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Drugs and diseases reference index

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Diseases & conditions A-Z List

Diseases & Conditions A-Z List - «W»:

  1. Weight gain - unintentional Weight gain - unintentional
    Unintentional weight gain is an increase in body weight that occurs when a person takes in more calories than the body needs or uses. Considerations Almost 40% of all Americans are overweight. As we age, our metabolism slows, which can cause weight gain unless we also reduce the amount of food we e...
  2. Weight loss - unintentional Weight loss - unintentional
    Unintentional weight loss is a decrease in body weight that is not voluntary. In other words, you did not try to loss the weight by dieting or exercising. See: Intentional weight loss Causes There are many causes of unintentional weight loss. Some are listed below: AIDS Cancer Depression ...
  3. Weight loss and age Weight loss and age
    Question: Why does it get harder to lose weight with age? Answer: One must burn more calories than one takes in to lose weight at any age. This can be done either with caloric restriction or with exercise. Although metabolism slows down somewhat as we age, increasing weight with age is usually due t...
  4. Weight management Weight management
    Weight management means keeping your body weight at a healthy level. See also: Balanced diet Exercise and weight loss Tips for losing weight Information Regular exercise and a healthy diet are crucial when it comes to controlling your weight. A weight management plan depends on whether you ...
  5. Weight problems in children Weight problems in children
    In the U.S., at least one out of five kids is overweight. The number of overweight children continues to grow. Over the last two decades, this number has increased by more than 50 percent and the number of "extremely" overweight children has nearly doubled. A doctor determines if children are overwe...
  6. Weight-loss surgery - after - what to ask your doctor Weight-loss surgery - after - what to ask your doctor
    Weight-loss surgery is done to help you lose weight. After the surgery, you will not be able to eat as much as before. Depending on the type of surgery you had, your body may not absorb all the calories from the food you eat. Below are some questions you may want to ask your doctor or nurse about wh...
  7. Weight-loss surgery - before - what to ask your doctor Weight-loss surgery - before - what to ask your doctor
    Weight-loss surgery is done to help you lose weight. After the surgery, you will not be able to eat as much as before. Depending on the type of surgery you have, your body may not absorb all the calories from the food you eat. Below are some questions you may want to ask your doctor or nurse before ...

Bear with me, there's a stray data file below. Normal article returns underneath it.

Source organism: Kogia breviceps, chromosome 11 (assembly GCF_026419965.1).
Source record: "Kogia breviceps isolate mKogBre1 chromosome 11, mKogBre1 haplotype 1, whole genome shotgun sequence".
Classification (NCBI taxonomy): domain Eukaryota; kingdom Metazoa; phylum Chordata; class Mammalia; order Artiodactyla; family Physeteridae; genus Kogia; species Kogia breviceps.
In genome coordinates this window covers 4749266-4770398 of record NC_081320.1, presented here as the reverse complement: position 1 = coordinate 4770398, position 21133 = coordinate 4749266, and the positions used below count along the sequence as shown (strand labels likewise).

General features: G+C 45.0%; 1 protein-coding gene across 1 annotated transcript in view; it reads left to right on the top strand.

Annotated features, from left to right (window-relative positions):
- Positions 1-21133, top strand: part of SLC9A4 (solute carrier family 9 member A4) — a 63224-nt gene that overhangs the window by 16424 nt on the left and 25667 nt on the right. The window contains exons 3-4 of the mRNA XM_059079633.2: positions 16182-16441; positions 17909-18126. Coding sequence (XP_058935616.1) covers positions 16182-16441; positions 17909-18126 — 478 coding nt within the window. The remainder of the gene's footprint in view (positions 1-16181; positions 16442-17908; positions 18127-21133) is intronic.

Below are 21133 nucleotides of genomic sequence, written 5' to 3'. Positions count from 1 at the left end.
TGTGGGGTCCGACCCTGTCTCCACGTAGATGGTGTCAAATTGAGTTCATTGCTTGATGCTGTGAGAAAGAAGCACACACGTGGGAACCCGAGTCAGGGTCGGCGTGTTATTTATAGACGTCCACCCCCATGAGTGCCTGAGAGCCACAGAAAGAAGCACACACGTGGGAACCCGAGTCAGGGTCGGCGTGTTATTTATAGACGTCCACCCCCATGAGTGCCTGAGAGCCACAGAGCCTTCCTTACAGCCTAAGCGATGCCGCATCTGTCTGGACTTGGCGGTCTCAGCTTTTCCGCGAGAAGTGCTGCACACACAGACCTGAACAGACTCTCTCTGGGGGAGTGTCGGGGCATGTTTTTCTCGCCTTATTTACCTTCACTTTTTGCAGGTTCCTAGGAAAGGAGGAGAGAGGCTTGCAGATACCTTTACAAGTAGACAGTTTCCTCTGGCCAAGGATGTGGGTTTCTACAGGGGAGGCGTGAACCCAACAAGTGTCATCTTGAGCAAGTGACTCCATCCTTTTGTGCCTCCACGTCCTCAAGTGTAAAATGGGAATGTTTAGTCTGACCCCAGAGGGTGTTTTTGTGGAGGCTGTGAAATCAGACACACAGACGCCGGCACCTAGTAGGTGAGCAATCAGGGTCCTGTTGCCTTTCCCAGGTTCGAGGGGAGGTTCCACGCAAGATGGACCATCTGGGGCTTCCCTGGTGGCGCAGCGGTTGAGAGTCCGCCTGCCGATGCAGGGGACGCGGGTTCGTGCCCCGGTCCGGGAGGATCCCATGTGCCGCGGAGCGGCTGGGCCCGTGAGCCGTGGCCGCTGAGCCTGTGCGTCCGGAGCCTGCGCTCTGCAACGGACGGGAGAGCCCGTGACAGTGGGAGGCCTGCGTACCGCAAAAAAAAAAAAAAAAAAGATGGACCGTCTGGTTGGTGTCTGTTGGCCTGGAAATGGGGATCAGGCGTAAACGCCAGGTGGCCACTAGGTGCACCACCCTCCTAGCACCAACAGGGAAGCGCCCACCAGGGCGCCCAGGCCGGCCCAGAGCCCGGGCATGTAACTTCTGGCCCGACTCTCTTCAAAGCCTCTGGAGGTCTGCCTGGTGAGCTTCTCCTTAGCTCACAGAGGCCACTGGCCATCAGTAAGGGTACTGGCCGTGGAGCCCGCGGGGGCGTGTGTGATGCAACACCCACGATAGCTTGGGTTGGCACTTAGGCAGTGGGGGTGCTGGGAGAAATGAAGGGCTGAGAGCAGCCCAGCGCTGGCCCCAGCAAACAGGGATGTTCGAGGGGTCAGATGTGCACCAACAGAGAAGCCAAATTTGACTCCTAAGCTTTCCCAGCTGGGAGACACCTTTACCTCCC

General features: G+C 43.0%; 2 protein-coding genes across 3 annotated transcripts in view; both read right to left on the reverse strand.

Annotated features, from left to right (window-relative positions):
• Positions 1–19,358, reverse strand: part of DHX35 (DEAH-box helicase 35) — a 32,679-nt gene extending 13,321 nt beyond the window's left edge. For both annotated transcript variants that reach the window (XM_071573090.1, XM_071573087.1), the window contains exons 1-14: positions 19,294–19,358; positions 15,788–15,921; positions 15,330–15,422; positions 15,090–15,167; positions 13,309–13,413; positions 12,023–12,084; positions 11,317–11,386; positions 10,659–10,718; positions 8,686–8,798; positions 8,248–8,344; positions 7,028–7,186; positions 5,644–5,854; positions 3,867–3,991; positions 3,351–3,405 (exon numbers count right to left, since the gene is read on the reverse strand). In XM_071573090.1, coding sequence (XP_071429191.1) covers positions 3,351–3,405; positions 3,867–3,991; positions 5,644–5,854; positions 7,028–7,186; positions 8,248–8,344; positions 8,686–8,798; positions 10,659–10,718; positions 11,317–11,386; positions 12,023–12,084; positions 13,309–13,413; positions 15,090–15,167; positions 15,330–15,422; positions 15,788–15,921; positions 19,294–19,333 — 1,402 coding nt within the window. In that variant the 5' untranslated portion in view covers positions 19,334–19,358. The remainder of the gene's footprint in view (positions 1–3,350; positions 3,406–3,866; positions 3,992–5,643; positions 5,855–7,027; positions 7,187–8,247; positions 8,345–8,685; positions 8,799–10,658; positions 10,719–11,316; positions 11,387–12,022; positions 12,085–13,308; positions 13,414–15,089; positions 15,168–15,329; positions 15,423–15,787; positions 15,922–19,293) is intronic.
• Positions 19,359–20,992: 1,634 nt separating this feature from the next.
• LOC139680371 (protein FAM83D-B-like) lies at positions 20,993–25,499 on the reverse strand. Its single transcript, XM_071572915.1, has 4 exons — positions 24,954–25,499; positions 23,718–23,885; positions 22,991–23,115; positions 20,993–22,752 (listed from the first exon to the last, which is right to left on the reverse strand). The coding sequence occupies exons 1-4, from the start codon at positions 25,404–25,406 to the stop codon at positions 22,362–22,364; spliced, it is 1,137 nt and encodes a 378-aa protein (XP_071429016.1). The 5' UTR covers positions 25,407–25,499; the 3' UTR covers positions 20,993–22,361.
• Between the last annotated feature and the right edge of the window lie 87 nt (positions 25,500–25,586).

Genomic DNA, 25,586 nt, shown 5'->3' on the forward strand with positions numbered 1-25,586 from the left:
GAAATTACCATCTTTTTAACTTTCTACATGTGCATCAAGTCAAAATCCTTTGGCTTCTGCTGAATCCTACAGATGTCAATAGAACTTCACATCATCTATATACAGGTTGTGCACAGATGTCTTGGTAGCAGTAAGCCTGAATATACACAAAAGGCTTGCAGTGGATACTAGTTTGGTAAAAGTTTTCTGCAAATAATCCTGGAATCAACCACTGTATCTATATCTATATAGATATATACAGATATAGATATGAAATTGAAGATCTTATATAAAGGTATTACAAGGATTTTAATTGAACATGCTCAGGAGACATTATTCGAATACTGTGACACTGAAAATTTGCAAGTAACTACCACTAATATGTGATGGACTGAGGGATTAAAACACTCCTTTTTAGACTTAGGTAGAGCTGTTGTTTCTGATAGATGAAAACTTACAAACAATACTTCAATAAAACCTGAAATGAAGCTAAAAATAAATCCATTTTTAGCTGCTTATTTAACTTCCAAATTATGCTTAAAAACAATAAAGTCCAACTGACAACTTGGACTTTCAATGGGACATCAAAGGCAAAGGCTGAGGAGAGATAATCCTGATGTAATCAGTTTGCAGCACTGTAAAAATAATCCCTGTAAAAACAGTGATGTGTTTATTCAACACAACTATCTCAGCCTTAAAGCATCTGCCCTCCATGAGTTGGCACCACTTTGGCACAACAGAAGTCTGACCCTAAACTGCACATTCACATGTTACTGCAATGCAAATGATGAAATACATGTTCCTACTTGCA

8. Well-child visits Well-child visits
    Childhood is a time of rapid growth and change. Pediatric well-child visits are most frequent when the child’s development is most rapid. Each visit includes a complete physical examination. This will assess the infant or young child's growth and development and help identify problems early. ...
  9. Wernicke-Korsakoff syndrome Wernicke-Korsakoff syndrome
    Wernicke-Korsakoff syndrome is a brain disorder due to thiamine deficiency. Causes Wernicke's encephalopathy and Korsakoff syndrome are different conditions that are both due to brain damage caused by a lack of vitamin B1 (thiamine). A lack of vitamin B1 is common in people with alcoholism. It is a...
  10. West Nile virus West Nile virus
    West Nile virus is a disease spread by mosquitos. The condition ranges from mild to severe. Causes West Nile virus was first identified in 1937 in Uganda in eastern Africa. It was first discovered in the United States in the summer of 1999 in New York. Since then, the virus has spread throughout th...
  11. Wet to dry dressing changes Wet to dry dressing changes
    Your doctor or nurse may ask you to change your dressing at home. By placing a wet (or moist) gauze dressing in your wound and allowing it to dry, wound drainage and dead tissue can be removed when you take off the old dressing. Your doctor or nurse will tell you how often you should change your dre...
  12. When you have nausea and vomiting When you have nausea and vomiting
    Having nausea (being sick to your stomach) and vomiting (throwing up) can be very difficult to go through: A stomach illness or pregnancy can cause nausea. Some medical treatment, such as a cancer treatment, can also cause nausea. Even anxiety (severe worry or stress) can cause nausea and vomiting....
  13. When you have urinary incontinence When you have urinary incontinence
    You have urinary incontinence. This is when you are not able to keep urine from leaking from your urethra, the tube that carries urine out of your body from your bladder. Urinary incontinence may occur as your age or after a surgery or childbirth. There are many things you can do to help keep urinar...
  14. When you or your child has diarrhea When you or your child has diarrhea
    Diarrhea is when you pass loose or watery stool. For some, diarrhea is mild and will go away within a few days. For others, it may last longer. It can make you feel weak and dehydrated (dried out). It can also lead to unhealthy weight loss. A stomach illness can cause diarrhea. Some medical treatmen...
  15. When your young child has swine flu When your young child has swine flu
    The flu is an infection of the nose, throat, and (sometimes) lungs. Your young child will have a fever of 100 °F or higher and a sore throat or a cough. Other symptoms you may notice: Chills, sore muscles, and headache Runny nose Acting tired and cranky much of the time Diarrhea and vomiting Wh...